There’s a couple of really cool apps, if I can like to share a couple of apps that have been really helpful and beneficial to me is an app called acorns. I really, really enjoy this app. It’s a it’s a simple app helps you you know have to be an investor or someone who has a ton of knowledge and investing but save Saving money is important. So for every let’s say you spend $1.27 on something with your debit or credit card you can attach your account to that and then it does what’s called roundups it will take there maintain balance, like to get to the next dollar, and we’ll put it in a savings account. Definitely recommend checking that out. It’s again, it’s called acorns. Another app that I highly recommend you checking out his stash, you can set a stash account up, you can set up a retirement account and within stash. It’s really simple. It educates you along the way. And it has what’s called an auto stash feature where you can set it and forget it and you’re always saving money, you’re putting money aside, as it is investment. Yes, it does go up and down. But one thing I was always told was always safe. Always put money aside, because it does not matter. Do not look at the market. Do not do that. But yeah, most importantly, save your money. Be disciplined in that because I think if you’re disciplined and saving money, if you’re disciplined in every other aspect of your life, like going running, or eating healthy, you are far more likely to be disciplined in your work. And everything else. I don’t know, I just I think this is an important podcast to be to be talking about today. So if this is not something that you are currently needing, just you know, check out another podcast.

So you mentioned discipline. What makes a person disciplined?

I was going to the word themselves themselves. Is that I think someone is disciplined by their desire to be helped me out? I don’t know. Yeah, right.

I mean, I’m asking to like, obviously, it’s a decision, right? It’s a choice. Because I think we are offered all kinds of opportunities at any given time any given day to do this or that. And if we’re not disciplined, then we might answer to the siren calls of have varied number of opportunities. And that would obviously sometimes be different than what our character our principal say. So when you’re a character person, when you’re a principled person, you have to be disciplined in order to uphold those principles as core guiding values and beliefs. So So discipline, which of course the root word of that is disciple, so you have this sense of being trained following something or someone, there, there’s some things that I think you have to do in order to become more disciplined, and I always could benefit from becoming more disciplined. Number one, as you just suggested, has to do with how how you eat, we are what we eat, I would say you have to eat well, you

know, the way to be disciplined. Don’t sit here, hit your snooze button,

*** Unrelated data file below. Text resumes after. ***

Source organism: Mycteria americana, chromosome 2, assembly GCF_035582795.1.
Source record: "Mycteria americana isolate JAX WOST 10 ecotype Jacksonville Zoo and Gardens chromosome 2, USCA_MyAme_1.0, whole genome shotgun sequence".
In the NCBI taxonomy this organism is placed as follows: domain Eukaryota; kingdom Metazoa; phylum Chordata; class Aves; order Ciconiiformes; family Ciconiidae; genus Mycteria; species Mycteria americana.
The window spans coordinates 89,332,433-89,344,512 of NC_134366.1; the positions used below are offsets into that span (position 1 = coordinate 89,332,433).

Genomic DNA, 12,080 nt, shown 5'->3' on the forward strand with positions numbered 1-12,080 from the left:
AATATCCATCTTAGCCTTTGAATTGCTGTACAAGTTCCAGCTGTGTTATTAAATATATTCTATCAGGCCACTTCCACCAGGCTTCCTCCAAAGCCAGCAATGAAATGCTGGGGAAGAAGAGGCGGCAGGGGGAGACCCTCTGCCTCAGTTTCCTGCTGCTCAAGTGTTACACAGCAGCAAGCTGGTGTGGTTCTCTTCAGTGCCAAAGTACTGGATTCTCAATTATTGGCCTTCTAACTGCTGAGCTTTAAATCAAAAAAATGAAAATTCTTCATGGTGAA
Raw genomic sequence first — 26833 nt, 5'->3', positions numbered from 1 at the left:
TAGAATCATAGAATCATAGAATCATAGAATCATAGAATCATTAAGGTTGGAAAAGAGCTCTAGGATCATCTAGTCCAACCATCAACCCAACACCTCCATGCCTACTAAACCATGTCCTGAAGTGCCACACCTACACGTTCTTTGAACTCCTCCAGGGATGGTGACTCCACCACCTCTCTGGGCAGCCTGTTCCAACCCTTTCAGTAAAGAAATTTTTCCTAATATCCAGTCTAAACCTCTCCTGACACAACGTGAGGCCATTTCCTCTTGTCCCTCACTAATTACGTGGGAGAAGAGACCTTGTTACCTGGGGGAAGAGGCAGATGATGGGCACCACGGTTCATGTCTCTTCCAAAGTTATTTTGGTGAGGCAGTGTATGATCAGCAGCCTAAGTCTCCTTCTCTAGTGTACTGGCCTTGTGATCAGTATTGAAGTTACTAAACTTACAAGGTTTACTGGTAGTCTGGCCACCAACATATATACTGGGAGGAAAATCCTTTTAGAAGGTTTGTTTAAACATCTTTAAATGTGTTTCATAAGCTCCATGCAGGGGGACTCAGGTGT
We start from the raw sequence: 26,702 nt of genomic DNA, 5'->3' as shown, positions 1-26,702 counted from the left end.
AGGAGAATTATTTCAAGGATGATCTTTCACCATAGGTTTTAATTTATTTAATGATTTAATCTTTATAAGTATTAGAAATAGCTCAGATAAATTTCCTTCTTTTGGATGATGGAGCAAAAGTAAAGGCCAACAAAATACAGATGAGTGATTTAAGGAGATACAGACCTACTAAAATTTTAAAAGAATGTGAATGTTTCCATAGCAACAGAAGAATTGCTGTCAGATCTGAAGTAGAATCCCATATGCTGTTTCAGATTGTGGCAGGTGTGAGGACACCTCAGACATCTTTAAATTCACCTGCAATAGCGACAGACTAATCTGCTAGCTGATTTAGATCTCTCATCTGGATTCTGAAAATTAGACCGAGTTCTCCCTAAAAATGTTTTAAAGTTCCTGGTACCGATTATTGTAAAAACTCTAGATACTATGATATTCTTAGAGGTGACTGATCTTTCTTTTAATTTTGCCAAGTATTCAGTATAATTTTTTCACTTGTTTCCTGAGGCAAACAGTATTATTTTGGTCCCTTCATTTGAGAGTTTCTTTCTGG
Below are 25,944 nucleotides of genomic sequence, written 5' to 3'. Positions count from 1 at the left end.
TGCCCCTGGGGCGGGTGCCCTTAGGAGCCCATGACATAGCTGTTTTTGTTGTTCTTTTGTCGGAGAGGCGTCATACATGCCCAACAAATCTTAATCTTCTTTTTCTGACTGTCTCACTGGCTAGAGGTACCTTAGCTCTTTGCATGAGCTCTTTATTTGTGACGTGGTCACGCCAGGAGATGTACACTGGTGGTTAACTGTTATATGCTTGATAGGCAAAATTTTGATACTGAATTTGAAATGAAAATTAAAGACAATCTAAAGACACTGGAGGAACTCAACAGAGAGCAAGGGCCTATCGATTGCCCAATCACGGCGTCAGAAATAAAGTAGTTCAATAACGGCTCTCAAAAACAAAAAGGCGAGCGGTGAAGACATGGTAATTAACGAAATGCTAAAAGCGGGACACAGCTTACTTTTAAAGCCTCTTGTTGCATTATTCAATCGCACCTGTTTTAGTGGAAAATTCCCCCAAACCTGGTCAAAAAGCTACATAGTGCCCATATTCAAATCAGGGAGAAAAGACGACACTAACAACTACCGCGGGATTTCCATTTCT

right. Let’s get up and get going get going. I would also think that getting rid of temptations, because those tend to be the things that derail us. And so I think we have to recognize them, name them, engage them dismissed them, sometimes we need somebody to help some accountability to make sure that happens

routine was retained part of creating a just share Yeah, of creating

a routine, a ritual, a set pattern way of spending time, I’d also think that you should schedule breaks, treats, little, you know, like, if your particular really committed to a healthy eating plan, there might be one day a week or one day a month, where you might allow yourself something that you would ordinarily eat or imbibe, like, ice cream, or, you know, something. And I think that that builds adherence to the discipline. Because if you’re just saying, I’m just, I’m never going to do that, I’m never going to eat that. And, and then it’s something that you really like, over time, that that temptation just gonna wear you down, it’s very hard to adhere to a stricter schedule and routine, even an eating plan. Unless you have built in breaks. So you think about a long subway train. And each that long train isn’t one long train is made up of different cars, in between different cars, there is the linkage, and there’s that rubber boot that you might see that’s on the outside, which partially protects you from putting your hands inside and getting caught in the machinery. But it also allows for the give, so the cars can give without hitting each other. It’s not not brittle, and inflexible, but it’s also not detached and completely gone. So you have that rubber boot that kind of and I feel like that we need that, that give to to help in adherence.

How do you create your analogies in your brain? How does your brain do that? I’m a visual learner and you literally just taught me something just by the picture. It’s pretty cool. Thank you. Yeah,

no idea. I just just kind of comes so that’s it. And I think finally when it comes to discipline, we’re gonna mess up we just need to forgive ourselves and move on. You know, it’s like people who are dieting and they’re like, oh, gosh, I just had a steak and cheese biscuit at Hardee’s this morning. Now my whole day is ruined. So I’m going to go to Burger King for lunch at Taco Bell for dinner. Obviously you think, okay, I made a mistake, forgive myself and move on. Let’s pick back up on the discipline pick back up on the adherence. For lunch, and for dinner, and start back where we were. So those are some ideas that I have about discipline. But I think everybody has their own ideas. And I think we all could stand to be more discipline and, and many of us just aren’t. It’s what separates those kind of elite athletes from the rest of us. And they have all kinds of rationale and reasons for why they do what they do. But at the end of the day, we have to decide for ourselves what is worth being disciplined, principled, and committed to? And what am I going to do about it? And I think budgeting is one really huge way where you can see at the end of every day, the difference that your discipline makes. If you save five bucks on drinking a latte tomorrow, you have five bucks in your account that you wouldn’t have had. You do that for five days, you get 25 bucks, you did the end of the year got 1200 bucks. That’s, that’s awesome.

That’s really awesome. Yeah, I really like it, guys, gals, I really hope that you’ve taken just a nice little nugget from this, this Podcast, the podcast about not so much budgeting, not so much generalistic approach from my perspective, of course, talking about budgets. I’m no Dave Ramsey, but I think it all does boil down to discipline. That’s, that’s really it.

I think so too. And you know what, we are disciplined about trying to bring you good content. And we’re gonna keep trying to do that. Let us know what you need to hear. Let us know what what you’ve learned, if anything, and give us some feedback to teach us because we are incredibly teachable.

Mom, thanks for listening. Yeah.

Thanks. We appreciate you listening till next time.

Do you want me to say bye? Bye, everybody. I’m Nathan. I’m Jonathan.